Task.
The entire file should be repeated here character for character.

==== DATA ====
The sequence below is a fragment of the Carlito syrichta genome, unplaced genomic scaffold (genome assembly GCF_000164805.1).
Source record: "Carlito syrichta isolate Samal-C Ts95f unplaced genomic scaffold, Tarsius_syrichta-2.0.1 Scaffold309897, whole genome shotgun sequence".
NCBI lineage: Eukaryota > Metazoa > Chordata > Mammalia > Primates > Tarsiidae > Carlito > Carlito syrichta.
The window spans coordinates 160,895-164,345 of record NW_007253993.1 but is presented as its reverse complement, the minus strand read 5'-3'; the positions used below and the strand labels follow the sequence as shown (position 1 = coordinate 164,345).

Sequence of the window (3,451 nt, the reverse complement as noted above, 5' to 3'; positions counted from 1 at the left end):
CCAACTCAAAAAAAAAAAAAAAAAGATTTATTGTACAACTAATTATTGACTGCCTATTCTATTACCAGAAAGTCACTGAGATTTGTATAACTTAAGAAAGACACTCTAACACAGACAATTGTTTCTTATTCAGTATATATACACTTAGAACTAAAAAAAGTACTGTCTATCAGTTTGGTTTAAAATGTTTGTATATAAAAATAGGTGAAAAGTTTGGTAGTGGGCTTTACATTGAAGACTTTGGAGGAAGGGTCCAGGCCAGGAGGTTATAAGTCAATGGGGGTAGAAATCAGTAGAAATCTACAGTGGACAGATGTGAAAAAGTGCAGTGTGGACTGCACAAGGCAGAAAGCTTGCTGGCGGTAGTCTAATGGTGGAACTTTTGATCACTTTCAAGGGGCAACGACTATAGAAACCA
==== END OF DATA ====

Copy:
The sequence below is a fragment of the Carlito syrichta genome, unplaced genomic scaffold (genome assembly GCF_000164805.1).
Source record: "Carlito syrichta isolate Samal-C Ts95f unplaced genomic scaffold, Tarsius_syrichta-2.0.1 Scaffold309897, whole genome shotgun sequence".
NCBI lineage: Eukaryota > Metazoa > Chordata > Mammalia > Primates > Tarsiidae > Carlito > Carlito syrichta.
The window spans coordinates 160,895-164,345 of record NW_007253993.1 but is presented as its reverse complement, the minus strand read 5'-3'; the positions used below and the strand labels follow the sequence as shown (position 1 = coordinate 164,345).

Sequence of the window (3,451 nt, the reverse complement as noted above, 5' to 3'; positions counted from 1 at the left end):
CCAACTCAAAAAAAAAAAAAAAAAGATTTATTGTACAACTAATTATTGACTGCCTATTCTATTACCAGAAAGTCACTGAGATTTGTATAACTTAAGAAAGACACTCTAACACAGACAATTGTTTCTTATTCAGTATATATACACTTAGAACTAAAAAAAGTACTGTCTATCAGTTTGGTTTAAAATGTTTGTATATAAAAATAGGTGAAAAGTTTGGTAGTGGGCTTTACATTGAAGACTTTGGAGGAAGGGTCCAGGCCAGGAGGTTATAAGTCAATGGGGGTAGAAATCAGTAGAAATCTACAGTGGACAGATGTGAAAAAGTGCAGTGTGGACTGCACAAGGCAGAAAGCTTGCTGGCGGTAGTCTAATGGTGGAACTTTTGATCACTTTCAAGGGGCAACGACTATAGAAACCA